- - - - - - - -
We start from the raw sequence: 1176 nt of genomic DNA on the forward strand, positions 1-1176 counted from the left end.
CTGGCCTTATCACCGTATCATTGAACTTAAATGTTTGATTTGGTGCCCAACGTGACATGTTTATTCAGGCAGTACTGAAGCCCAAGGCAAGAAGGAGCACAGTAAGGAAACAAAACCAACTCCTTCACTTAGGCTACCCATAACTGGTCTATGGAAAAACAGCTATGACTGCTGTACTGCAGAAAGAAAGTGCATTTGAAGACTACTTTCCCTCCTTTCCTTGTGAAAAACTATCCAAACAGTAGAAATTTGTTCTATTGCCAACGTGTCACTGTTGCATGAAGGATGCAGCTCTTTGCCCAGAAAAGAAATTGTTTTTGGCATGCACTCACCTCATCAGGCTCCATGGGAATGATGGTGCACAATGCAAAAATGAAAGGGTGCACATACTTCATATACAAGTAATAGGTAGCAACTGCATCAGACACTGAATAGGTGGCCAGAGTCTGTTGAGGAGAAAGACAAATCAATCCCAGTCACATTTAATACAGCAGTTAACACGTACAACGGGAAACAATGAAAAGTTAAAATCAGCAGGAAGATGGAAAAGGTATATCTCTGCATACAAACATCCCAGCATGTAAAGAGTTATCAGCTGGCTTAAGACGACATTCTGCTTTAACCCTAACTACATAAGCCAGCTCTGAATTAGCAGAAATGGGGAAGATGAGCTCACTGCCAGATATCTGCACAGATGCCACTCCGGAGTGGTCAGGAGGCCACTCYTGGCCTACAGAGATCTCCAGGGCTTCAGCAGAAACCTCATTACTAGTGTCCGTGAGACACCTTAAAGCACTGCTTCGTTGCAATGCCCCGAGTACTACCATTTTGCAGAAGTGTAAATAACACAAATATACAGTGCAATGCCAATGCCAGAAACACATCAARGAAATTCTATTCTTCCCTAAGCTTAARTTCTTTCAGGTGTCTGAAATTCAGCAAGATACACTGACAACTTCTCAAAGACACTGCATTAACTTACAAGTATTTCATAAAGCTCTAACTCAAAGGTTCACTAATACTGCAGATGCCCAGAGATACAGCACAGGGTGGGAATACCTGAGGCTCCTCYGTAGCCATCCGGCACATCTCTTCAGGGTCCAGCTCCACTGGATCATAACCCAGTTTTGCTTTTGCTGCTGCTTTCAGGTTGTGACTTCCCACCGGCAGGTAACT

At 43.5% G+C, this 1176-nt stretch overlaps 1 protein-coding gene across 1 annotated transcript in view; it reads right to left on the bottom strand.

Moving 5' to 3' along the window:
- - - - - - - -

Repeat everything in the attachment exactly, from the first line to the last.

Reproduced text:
We start from the raw sequence: 1176 nt of genomic DNA on the forward strand, positions 1-1176 counted from the left end.
CTGGCCTTATCACCGTATCATTGAACTTAAATGTTTGATTTGGTGCCCAACGTGACATGTTTATTCAGGCAGTACTGAAGCCCAAGGCAAGAAGGAGCACAGTAAGGAAACAAAACCAACTCCTTCACTTAGGCTACCCATAACTGGTCTATGGAAAAACAGCTATGACTGCTGTACTGCAGAAAGAAAGTGCATTTGAAGACTACTTTCCCTCCTTTCCTTGTGAAAAACTATCCAAACAGTAGAAATTTGTTCTATTGCCAACGTGTCACTGTTGCATGAAGGATGCAGCTCTTTGCCCAGAAAAGAAATTGTTTTTGGCATGCACTCACCTCATCAGGCTCCATGGGAATGATGGTGCACAATGCAAAAATGAAAGGGTGCACATACTTCATATACAAGTAATAGGTAGCAACTGCATCAGACACTGAATAGGTGGCCAGAGTCTGTTGAGGAGAAAGACAAATCAATCCCAGTCACATTTAATACAGCAGTTAACACGTACAACGGGAAACAATGAAAAGTTAAAATCAGCAGGAAGATGGAAAAGGTATATCTCTGCATACAAACATCCCAGCATGTAAAGAGTTATCAGCTGGCTTAAGACGACATTCTGCTTTAACCCTAACTACATAAGCCAGCTCTGAATTAGCAGAAATGGGGAAGATGAGCTCACTGCCAGATATCTGCACAGATGCCACTCCGGAGTGGTCAGGAGGCCACTCYTGGCCTACAGAGATCTCCAGGGCTTCAGCAGAAACCTCATTACTAGTGTCCGTGAGACACCTTAAAGCACTGCTTCGTTGCAATGCCCCGAGTACTACCATTTTGCAGAAGTGTAAATAACACAAATATACAGTGCAATGCCAATGCCAGAAACACATCAARGAAATTCTATTCTTCCCTAAGCTTAARTTCTTTCAGGTGTCTGAAATTCAGCAAGATACACTGACAACTTCTCAAAGACACTGCATTAACTTACAAGTATTTCATAAAGCTCTAACTCAAAGGTTCACTAATACTGCAGATGCCCAGAGATACAGCACAGGGTGGGAATACCTGAGGCTCCTCYGTAGCCATCCGGCACATCTCTTCAGGGTCCAGCTCCACTGGATCATAACCCAGTTTTGCTTTTGCTGCTGCTTTCAGGTTGTGACTTCCCACCGGCAGGTAACT

At 43.5% G+C, this 1176-nt stretch overlaps 1 protein-coding gene across 1 annotated transcript in view; it reads right to left on the bottom strand.

Moving 5' to 3' along the window: